Recently I had the opportunity to attend the inaugural Emotion AI Conference, organized by Seth Grimes, a leading analyst and business consultant in the areas of natural language processing (NLP), text analytics, sentiment analysis, and their business applications. (Seth also organized the first Text Analytics Summit 15 years ago, which I also had the privilege to attend, and his next conference, CX Emotion, takes place July 22 online.) The conference was attended by about 70 people (including presenters and panelists) from industry and academia in the US, Canada, and Europe.

Given the conference topic, what is emotion AI, why is it relevant, and what do you need to know about it? Read on to find out (warning: this is a long-ish article), but first, some background.

Emotions are a cornerstone of human intelligence and decision making

We humans are highly emotional beings, and emotions impact everything we do, even if we are not, for the most part, aware of it. They guide our attention, impact what and how we learn and remember, how we perceive ourselves and others, and ultimately how we grow as individuals and who we become. As Yann LeCun, one of the godfathers of AI and of deep learning, said: “It is impossible to have intelligence without emotions” (Quoted in the Daniel McDuff presentation).

Emotions are highly personal yet also social. Emotional responses in others in general and in reaction to our own actions are some of the first things we learn as infants. They are also the reason why we love storytelling. And why stories are highly effective for learning, for influencing and inspiring others, and for instigating action and change. In a well-constructed story, the plot (its narrative arc) is closely intertwined with the characters’ emotional evolution (the emotional arc), forming the double helix of narrative + emotion. Also, what is history, politics, and news if not a collection of stories – true or otherwise – and the emotions therein?

We continue to be governed by emotions in subtle and not-so-subtle ways throughout our lives. As one of the conference presenters, Diana Lucaci of True Impact said, “People say what they think and act on how they feel.”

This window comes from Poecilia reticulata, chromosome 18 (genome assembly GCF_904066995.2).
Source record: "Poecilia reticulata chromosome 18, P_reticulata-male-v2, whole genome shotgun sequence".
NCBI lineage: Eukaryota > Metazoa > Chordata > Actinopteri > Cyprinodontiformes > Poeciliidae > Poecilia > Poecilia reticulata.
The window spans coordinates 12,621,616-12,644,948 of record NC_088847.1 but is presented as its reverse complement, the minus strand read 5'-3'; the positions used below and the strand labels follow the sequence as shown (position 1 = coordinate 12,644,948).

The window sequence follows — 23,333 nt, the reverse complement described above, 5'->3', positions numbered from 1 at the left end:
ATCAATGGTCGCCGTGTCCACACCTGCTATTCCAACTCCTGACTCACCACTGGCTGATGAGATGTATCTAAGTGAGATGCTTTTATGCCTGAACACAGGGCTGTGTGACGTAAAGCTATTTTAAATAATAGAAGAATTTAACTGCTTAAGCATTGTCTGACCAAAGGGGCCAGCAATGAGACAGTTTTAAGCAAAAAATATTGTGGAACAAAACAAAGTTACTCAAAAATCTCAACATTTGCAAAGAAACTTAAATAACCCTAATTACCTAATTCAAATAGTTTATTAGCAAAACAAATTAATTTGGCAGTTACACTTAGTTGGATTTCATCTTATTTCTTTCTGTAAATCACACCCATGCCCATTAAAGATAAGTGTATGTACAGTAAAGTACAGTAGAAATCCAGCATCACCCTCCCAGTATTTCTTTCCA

It is not surprising then that neuroscience research and emotional design have, for years, been staples in marketing and advertising and product, service, and website design. Emotions nudge you, the user, to click on a link and buy a product or follow the emotional breadcrumbs through a website, just like its designer intended.

Emotion artificial intelligence seeks to understand, replicate, and simulate human emotions

In the field of artificial intelligence (AI), researchers and practitioners have likewise, for years, looked into ways to mimic and explore human emotions. The field took off in 1995 when MIT Media lab professor Rosalind Picard published an article entitled “Affective Computing.” It gave rise to a new discipline by the same name, from which emotional artificial intelligence spun off. The goal of emotion AI? To understand, replicate, and simulate human emotions in and by machines.

Affective computing and emotion AI incorporate many technologies and application areas. The Affective Computing group at MIT, for example, “aims to bridge the gap between human emotions and computational technology.” Its projects range from “finding new ways to forecast and prevent depression before there are any clear outward signs of it; to inventing ways to help people with special needs who face communication, motivation, and emotion regulation challenges; to enabling robots and computers to receive natural emotional feedback and improve human experiences.” And this is just scratching the surface; there are many more projects, applications, and use cases on the lab’s website.

#chatbot #emotion #nlp #sentiment analysis #ai

What is Emotion AI and Why Should You Care?
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